Quote:
Houston is an arm pit in
the summer and Dallas is not much better but the
low humidity and cool nights of the high plains area
helps even things out.
We used to spend Christmas with my wife's folks in Denton, TX. My brother also lives nearby, and works at DFW. I remember how much I loved getting off the plane in December and seeing bright sunshine. When we returned to Seattle, it was like someone forgot to turn on the lights.

If I visited in summer it was hot for sure. But I spent some lazy time gigging frogs and catrching bass with plastic worms. Overall. I think it is pretty nice.

Chuck-Lyn, what part of TX do you live in? You mention the high plains. Big Spring? Midland? I sure like the pecans from those drier parts. But unless I am forgetting, not much in the way of cities west of Ft. Worth.

Mikey

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Old 07-25-2004, 02:10 PM   #12
 
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I MUST insert my $.02. The area around Denton is pretty nice, climate-wise and otherwise. Northwest
Texas is dusty and desolate. The good news is that
it really is like a whole other country. People who have
not spent some time there certainly can not appreciate
what is available in Texas. I agree with the bumper sticker
"I wasn't born in Texas but I got here as quick as I could!"

John Galt
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Old 07-25-2004, 05:13 PM   #13
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Re: Buying a rental?

Mikey,

I was raised in Wichita Falls, lived in Houston and
Austin while in college and have spent my adult
life in Dallas.

Of the 4 cities, Austin was a great place to live in the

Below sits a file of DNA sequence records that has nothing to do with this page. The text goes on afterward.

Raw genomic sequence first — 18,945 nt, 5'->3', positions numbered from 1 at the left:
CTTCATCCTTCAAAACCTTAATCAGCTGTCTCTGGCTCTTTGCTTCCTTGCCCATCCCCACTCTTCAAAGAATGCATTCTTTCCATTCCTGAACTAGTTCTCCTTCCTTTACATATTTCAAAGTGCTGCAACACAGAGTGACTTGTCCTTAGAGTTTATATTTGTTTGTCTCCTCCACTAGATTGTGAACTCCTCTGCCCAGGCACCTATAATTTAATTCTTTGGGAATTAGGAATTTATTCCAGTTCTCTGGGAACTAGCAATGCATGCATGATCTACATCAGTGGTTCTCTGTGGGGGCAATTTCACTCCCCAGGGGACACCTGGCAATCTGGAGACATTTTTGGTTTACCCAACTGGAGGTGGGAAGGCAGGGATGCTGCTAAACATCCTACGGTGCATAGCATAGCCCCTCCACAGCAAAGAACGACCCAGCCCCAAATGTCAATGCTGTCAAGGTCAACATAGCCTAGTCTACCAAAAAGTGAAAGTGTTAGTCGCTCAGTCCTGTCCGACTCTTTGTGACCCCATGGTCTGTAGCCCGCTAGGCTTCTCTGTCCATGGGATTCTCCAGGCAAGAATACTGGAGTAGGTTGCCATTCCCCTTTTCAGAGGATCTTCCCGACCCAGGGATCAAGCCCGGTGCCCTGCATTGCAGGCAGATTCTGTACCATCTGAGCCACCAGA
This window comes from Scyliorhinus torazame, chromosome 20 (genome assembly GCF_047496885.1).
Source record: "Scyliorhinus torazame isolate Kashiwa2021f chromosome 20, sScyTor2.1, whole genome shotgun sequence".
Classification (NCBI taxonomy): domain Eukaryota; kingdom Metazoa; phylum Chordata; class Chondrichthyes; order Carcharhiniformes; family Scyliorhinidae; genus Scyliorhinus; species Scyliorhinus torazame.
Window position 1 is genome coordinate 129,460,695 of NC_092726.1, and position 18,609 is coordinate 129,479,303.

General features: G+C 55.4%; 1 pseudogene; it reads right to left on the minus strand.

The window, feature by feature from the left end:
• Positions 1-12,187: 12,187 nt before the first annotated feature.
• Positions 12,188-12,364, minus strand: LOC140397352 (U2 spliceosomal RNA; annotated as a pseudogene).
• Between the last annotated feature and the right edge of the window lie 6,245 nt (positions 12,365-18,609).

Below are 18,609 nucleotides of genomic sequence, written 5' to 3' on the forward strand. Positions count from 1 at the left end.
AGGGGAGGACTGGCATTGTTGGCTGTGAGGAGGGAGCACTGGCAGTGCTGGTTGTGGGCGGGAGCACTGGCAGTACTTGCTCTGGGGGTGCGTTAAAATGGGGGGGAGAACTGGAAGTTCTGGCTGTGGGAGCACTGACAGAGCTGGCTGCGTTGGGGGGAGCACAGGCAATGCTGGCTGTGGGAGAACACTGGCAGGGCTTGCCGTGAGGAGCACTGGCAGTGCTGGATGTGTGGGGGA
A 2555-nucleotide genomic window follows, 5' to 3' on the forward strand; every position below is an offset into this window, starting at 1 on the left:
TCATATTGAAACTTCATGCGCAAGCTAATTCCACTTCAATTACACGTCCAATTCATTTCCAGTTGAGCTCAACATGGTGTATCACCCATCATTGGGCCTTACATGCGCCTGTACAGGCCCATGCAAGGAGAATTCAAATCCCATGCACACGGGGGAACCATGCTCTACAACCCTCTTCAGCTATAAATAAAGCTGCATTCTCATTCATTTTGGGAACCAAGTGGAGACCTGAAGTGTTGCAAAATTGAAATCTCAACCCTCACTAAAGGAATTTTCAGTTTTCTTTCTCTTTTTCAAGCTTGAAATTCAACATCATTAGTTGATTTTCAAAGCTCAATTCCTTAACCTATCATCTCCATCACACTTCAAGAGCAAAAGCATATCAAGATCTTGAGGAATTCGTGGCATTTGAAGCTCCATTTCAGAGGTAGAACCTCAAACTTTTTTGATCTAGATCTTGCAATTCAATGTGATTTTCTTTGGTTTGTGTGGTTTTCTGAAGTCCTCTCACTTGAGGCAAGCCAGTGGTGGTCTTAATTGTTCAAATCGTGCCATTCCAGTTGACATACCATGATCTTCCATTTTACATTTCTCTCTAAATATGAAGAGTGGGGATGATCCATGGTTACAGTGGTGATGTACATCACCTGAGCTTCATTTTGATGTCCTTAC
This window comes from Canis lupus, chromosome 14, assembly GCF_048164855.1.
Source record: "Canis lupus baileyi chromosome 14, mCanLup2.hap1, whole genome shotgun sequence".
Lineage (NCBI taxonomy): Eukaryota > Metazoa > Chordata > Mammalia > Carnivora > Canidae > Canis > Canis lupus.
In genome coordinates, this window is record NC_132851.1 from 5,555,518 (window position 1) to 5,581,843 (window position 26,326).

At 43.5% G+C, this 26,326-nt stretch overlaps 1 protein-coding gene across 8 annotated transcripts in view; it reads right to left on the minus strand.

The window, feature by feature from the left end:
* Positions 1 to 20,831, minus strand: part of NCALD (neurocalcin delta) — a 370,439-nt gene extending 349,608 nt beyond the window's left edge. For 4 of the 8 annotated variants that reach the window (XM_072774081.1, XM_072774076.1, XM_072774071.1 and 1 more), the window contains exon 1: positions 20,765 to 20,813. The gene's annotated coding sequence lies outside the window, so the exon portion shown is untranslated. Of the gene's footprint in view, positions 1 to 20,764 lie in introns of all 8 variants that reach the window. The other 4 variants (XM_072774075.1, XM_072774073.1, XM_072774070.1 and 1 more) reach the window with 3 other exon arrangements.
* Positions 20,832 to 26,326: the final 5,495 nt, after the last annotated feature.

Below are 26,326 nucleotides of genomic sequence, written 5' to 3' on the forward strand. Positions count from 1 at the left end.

50's. It was a nice little city with two industries .....
the University of Texas and the state government.
Then Dell took over and turned it into silicon valley
of Texas.

I love Texas but it's damn hot in the summer. Thank
God for AC.


Cheers,

Charlie
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Old 07-26-2004, 02:14 PM   #14
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Re: Buying a rental?

Quote:
I was raised in Wichita Falls, lived in Houston and
Austin while in college and have spent my adult
life in Dallas.
Thanks, Charley. I thought maybe you were living in West Texas. Weather's fine west of the Pecos. But a guy needs to like the company of jackrabbits, 'cause that's about all he'll get out there!

Mikey
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Old 07-26-2004, 03:40 PM   #15
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Re: Buying a rental?

Quote:

Thanks, Charley. I thought maybe you were living in West Texas. Weather's fine west of the Pecos. But a guy needs to like the company of jackrabbits, 'cause that's about all he'll get out there!

Mikey
Jackrabbits? ? ? Don't overlook the Western Diamondbacks.
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Old 07-26-2004, 07:43 PM   #16
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Re: Buying a rental?

Beware the Jackalope.

Most foul and bad tempered beast you'll ever find.
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Old 07-26-2004, 08:43 PM   #17
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Re: Buying a rental?

Dragging this thread back on topic (heave... ho!) by main force...